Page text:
Bryan Hoddle was coaching track at River Ridge High School in Lacey when he first saw video of a Paralympian winning a 100-meter race.
Hoddle was impressed that a young man born without feet could find his way into competitive running. And then he had a thought.
“I think I could help him get faster,” Hoddle told his wife.
And he did, coaching Edmonds sprinter Tony Volpentest, who went on to set Paralympic records in the 100- and 200-meter races.
Seventeen years later, Hoddle is a sixth-grade teacher at Tenino Middle School. And he’s considered one of the foremost coaches for track athletes on prosthetics, specializing in working with military veterans.
Two years ago, Disabled Sports USA paid for Hoddle’s travel to Phoenix, where he first met Steve Martin, then an Arizona highway patrolman.
“Bryan taught me how to run in my new legs,” Martin said. “If not for him, I’d still be walking.”
Martin’s story is one of the thousands to come out of the Middle East wars. After serving two tours in the Army, Martin took a leave of absence in Arizona and went to Afghanistan to work with that country’s national police.
On Sept. 24, 2008, the Humvee in which he was riding struck an improvised explosive device.
“My injuries were severe – my lower legs were ruined, both hips were broken, ribs broken, both arms ...” Martin said. “A year later, I’d had 14 surgeries and my legs were still ruined.”
Martin had his lower legs amputated and started over.
“Three months later, he got out of the wheelchair and walked,” Hoddle said.
“Yeah, I walked like a baby deer,” Martin said.
With the help of Hoddle, Martin completed a triathlon – swimming, biking and running — within a year of taking his first steps. At 18 months on his new prosthetics, he ran a marathon.
On Saturday in Seattle, Martin ran in his 13th half-marathon and took Hoddle with him, completing a promise one man had made to the other.
“When we first worked together, his goal was to run a marathon, and I told him if he did, I’d run a half marathon with him,” said Hoddle, now 54. “When he called three months ago and said we were going to run the Rock ’n’ Roll half-marathon, I told my wife, ‘I wish I’d just told him I was going to buy him a pizza.’ ”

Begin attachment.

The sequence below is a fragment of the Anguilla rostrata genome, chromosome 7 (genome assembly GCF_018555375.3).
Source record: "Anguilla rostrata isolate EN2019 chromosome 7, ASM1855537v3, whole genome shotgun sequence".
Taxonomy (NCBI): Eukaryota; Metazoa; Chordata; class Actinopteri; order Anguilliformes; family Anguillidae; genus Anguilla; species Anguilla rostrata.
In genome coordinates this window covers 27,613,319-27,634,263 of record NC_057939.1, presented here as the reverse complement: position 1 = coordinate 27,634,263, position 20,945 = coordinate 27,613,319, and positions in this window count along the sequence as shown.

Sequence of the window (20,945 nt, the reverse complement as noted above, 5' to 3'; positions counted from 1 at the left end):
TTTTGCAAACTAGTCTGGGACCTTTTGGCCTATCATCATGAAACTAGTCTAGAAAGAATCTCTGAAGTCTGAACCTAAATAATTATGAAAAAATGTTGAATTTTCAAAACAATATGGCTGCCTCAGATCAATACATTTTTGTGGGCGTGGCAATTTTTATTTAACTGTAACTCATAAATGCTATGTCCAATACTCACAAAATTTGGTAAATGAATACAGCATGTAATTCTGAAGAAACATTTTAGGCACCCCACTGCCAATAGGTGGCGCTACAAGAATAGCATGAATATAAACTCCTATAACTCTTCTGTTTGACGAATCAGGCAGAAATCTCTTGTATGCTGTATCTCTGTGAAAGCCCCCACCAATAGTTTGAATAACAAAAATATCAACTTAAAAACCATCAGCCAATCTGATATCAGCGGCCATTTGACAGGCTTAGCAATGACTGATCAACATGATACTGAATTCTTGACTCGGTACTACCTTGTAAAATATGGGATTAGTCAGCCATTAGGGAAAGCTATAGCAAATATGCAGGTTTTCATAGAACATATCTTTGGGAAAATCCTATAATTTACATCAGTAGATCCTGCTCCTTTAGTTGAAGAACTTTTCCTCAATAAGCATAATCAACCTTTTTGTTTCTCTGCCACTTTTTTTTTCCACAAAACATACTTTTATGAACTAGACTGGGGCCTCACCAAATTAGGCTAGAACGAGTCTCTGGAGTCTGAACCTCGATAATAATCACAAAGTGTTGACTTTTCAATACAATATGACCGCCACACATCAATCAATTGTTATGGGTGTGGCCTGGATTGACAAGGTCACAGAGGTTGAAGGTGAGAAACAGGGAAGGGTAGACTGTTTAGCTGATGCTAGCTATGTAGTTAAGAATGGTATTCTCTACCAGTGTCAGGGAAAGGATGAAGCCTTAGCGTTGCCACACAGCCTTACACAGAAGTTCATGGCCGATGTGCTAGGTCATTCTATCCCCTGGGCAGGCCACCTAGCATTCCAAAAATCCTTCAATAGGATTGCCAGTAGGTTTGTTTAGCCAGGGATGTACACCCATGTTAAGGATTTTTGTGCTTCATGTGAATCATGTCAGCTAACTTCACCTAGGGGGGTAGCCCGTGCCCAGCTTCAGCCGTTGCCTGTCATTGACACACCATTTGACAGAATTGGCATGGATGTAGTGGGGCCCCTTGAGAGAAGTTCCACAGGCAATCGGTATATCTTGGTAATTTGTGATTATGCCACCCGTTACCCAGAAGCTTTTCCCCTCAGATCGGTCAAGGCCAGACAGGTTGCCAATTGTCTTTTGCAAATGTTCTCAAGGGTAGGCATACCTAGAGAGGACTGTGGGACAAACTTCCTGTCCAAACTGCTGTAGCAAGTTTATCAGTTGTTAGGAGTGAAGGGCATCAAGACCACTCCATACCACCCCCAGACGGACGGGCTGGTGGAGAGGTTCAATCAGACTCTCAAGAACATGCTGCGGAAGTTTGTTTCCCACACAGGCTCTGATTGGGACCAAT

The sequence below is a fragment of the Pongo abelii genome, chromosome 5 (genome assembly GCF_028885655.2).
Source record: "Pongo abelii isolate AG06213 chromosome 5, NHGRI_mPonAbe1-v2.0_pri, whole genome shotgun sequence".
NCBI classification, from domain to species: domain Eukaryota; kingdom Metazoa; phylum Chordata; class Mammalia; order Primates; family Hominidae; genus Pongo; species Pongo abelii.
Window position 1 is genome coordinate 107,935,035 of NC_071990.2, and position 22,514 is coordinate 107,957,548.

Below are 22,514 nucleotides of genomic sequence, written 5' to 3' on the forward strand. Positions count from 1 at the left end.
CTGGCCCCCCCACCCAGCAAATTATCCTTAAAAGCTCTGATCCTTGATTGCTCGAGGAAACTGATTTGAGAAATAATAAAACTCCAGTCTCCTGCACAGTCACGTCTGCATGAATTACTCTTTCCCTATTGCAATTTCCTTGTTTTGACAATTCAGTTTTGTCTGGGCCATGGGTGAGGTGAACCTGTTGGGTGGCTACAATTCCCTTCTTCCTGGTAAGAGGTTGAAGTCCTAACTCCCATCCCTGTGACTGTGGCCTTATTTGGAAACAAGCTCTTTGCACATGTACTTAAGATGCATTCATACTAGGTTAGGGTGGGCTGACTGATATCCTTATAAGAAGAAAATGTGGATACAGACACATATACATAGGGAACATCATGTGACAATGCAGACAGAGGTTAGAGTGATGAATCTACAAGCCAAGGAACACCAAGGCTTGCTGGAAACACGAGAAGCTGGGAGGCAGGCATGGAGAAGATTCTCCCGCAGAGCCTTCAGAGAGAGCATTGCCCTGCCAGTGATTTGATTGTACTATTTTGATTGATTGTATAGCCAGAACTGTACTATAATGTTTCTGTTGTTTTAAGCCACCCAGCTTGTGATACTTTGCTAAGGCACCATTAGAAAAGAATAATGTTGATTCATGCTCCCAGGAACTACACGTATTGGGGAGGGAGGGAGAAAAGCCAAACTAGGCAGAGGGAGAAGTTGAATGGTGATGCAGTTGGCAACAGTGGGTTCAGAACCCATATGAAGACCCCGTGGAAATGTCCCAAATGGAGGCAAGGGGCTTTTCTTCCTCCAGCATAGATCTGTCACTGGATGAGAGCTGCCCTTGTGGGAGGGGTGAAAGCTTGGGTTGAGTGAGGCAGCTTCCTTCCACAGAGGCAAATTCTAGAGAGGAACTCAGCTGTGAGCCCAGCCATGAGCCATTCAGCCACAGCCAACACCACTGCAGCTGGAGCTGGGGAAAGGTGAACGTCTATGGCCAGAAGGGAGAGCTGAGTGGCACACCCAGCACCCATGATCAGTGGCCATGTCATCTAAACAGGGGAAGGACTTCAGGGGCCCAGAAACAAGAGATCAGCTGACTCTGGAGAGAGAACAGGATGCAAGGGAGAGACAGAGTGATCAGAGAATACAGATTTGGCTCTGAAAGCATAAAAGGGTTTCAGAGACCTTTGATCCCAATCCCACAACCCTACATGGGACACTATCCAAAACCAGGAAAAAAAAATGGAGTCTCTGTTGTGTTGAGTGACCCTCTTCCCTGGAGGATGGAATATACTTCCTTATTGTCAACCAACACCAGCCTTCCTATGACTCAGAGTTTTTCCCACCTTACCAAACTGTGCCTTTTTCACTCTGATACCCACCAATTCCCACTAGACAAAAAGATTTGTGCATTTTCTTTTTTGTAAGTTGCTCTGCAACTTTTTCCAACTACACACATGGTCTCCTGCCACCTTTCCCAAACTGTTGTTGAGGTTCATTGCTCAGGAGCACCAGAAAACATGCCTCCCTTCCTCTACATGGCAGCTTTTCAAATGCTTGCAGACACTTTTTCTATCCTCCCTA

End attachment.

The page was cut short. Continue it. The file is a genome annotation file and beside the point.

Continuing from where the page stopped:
Martin’s goal was to complete Saturday’s race in less than three hours. His time was 2:59:59.
Running with Martin was a confirmation of friendship for Hoddle, who has worked with more than 1,000 amputees while maintaining his teaching career.
“Working with amputees isn’t that different than working with other runners – you look at the body alignment, see what needs to go, what you can change to make a difference,” Hoddle said.
There are, however, unique challenges amputees face. Hoddle has learned of them by listening.
“If I’ve had too much salt before a race, my legs will swell and the prosthetics won’t fit well,” Martin said. “During a race, I can lose weight and my legs won’t fit well. I’ll have to stop and go from a one-ply sock to a three-ply sock.”
Martin’s running legs, different than those he uses to walk, sometimes need mid-race tuning.
“Steve carries a four-millimeter allen wrench, so he can make adjustments if something goes wrong,” Hoddle said. “If a bolt in his leg moves two millimeters, he starts getting hot spots of pain.”
Martin, 43, said that as he recovered from his injuries, he dreamed of running again. Hoddle helped him do it. It changed his life.
“I’ve run in Savannah, Nashville, New Orleans, Pasadena — even in Edinborough, Scotland, with my dad,” Martin said. “He’s a Vietnam vet, and we’ve run three half-marathons together. His first with me was the year he turned 65.
“It’s funny, because we wear T-shirts that say ‘Veteran’ and people come up to both of us to thank us for our service.
“I’m used to that – I always say, ‘Thank you,’ – but after Vietnam, my dad never heard that. Not until we ran together,” Martin said.
Stories like that make Hoddle tear up.
“I never served in the military, but my grandfather fought in World War II and he was a hero to me,” Hoddle said. “When he died, I promised I’d work with veterans, try to help them any way I could.”
Larry LaRue: 253-597-8638 firstname.lastname@example.org